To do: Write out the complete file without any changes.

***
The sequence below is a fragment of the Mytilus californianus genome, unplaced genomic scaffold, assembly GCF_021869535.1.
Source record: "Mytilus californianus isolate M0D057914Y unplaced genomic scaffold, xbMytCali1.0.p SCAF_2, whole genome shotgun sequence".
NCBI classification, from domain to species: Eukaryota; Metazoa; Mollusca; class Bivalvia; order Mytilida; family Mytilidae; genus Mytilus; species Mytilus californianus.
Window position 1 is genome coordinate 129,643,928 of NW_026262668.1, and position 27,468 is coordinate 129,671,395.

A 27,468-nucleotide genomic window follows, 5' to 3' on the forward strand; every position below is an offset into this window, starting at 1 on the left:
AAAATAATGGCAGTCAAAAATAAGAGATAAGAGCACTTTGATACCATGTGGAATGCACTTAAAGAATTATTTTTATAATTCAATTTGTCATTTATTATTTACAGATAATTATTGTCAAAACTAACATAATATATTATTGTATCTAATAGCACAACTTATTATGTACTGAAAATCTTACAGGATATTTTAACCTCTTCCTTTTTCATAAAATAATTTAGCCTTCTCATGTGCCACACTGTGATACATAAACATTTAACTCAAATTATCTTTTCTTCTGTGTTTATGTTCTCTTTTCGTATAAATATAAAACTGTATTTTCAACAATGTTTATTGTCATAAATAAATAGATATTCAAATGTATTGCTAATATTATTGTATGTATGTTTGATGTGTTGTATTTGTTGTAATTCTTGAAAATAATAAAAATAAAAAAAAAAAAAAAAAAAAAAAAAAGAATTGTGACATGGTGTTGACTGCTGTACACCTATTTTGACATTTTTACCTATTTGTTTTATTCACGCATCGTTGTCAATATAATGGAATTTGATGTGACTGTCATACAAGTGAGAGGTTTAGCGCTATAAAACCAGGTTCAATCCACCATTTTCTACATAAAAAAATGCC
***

The sequence below is a fragment of the Mytilus californianus genome, unplaced genomic scaffold, assembly GCF_021869535.1.
Source record: "Mytilus californianus isolate M0D057914Y unplaced genomic scaffold, xbMytCali1.0.p SCAF_2, whole genome shotgun sequence".
NCBI classification, from domain to species: Eukaryota; Metazoa; Mollusca; class Bivalvia; order Mytilida; family Mytilidae; genus Mytilus; species Mytilus californianus.
Window position 1 is genome coordinate 129,643,928 of NW_026262668.1, and position 27,468 is coordinate 129,671,395.

A 27,468-nucleotide genomic window follows, 5' to 3' on the forward strand; every position below is an offset into this window, starting at 1 on the left:
AAAATAATGGCAGTCAAAAATAAGAGATAAGAGCACTTTGATACCATGTGGAATGCACTTAAAGAATTATTTTTATAATTCAATTTGTCATTTATTATTTACAGATAATTATTGTCAAAACTAACATAATATATTATTGTATCTAATAGCACAACTTATTATGTACTGAAAATCTTACAGGATATTTTAACCTCTTCCTTTTTCATAAAATAATTTAGCCTTCTCATGTGCCACACTGTGATACATAAACATTTAACTCAAATTATCTTTTCTTCTGTGTTTATGTTCTCTTTTCGTATAAATATAAAACTGTATTTTCAACAATGTTTATTGTCATAAATAAATAGATATTCAAATGTATTGCTAATATTATTGTATGTATGTTTGATGTGTTGTATTTGTTGTAATTCTTGAAAATAATAAAAATAAAAAAAAAAAAAAAAAAAAAAAAAAGAATTGTGACATGGTGTTGACTGCTGTACACCTATTTTGACATTTTTACCTATTTGTTTTATTCACGCATCGTTGTCAATATAATGGAATTTGATGTGACTGTCATACAAGTGAGAGGTTTAGCGCTATAAAACCAGGTTCAATCCACCATTTTCTACATAAAAAAATGCC